Only days before he died he spoke of how people still referred to him as a foreigner.  “This is my land because it made me, shaped me, it nourished me.  The thoughts I have came from this land, and the dreams I dream came from this land.”

What little formal schooling Pete Altgeld had in his childhood took place in the Village of Newville. The old frame schoolhouse can be seen in the near foreground, identified by its bell tower.

Mowing the Graveyard

This is the memory Pete Altgeld told about growing up in Richland County: he was the one they sent out to mow the graveyard. 

First you have to understand that mowing the graveyard didn’t mean starting up the mower and letting a machine do the work; or even pushing something with wheels that had a mechanized blade.  Mowing meant sickle and scythe, and in the graveyard it was close, careful work.  It was a job.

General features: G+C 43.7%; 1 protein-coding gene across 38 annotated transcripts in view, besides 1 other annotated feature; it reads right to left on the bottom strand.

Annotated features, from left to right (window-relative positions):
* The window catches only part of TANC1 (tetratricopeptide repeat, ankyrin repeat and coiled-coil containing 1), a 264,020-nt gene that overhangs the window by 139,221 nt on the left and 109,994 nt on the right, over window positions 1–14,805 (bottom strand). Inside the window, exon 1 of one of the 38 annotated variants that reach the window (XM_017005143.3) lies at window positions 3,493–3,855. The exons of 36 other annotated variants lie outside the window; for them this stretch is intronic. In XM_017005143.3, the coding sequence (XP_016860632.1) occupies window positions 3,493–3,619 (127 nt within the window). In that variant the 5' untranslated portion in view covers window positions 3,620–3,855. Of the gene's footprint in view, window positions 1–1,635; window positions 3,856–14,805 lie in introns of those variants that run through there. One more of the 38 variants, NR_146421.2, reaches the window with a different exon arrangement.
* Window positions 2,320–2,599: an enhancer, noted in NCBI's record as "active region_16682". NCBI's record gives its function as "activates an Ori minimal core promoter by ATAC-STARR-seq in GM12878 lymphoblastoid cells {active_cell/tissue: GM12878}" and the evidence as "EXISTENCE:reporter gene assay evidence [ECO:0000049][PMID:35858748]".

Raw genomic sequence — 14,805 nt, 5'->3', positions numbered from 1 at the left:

In the hills west of Newville they only did it sparingly…before Fourth of July, during Harvest festival.  Anyone could have done it—they were all capable and experienced.  But they gave the job to the boy.

They wanted him to see and be familiar with those graves that had names on them he recognized from his community.  They wanted him to see, and to know by the sweat of his brow, that he was only one in a long line of the human family.  He needed to understand that there would be more after him.

The world was his today—but it was here before him and it would be here after he was gone.  From his father, raised a peasant, it was supposed to teach him humility and futility: that the boy was but a small and insignificant piece of the soil.

For John Peter Altgeld the graveyard taught exactly the opposite lesson: that his life on Earth granted him time and opportunity to make a significant difference in The Land he loved.

Young Pete Altgeld was sent out to mow the graveyard nearest their farm: at the Presbyterian Church on Snyder Road. The church has been gone since the 1870s but the graveyard remains.
The John Peter Altgeld Monument stands in Lincoln Park in Chicago. Dedicated on Labor Day in 1915, it was sculpted by Gutzon Borglum, the man who created Mount Rushmore.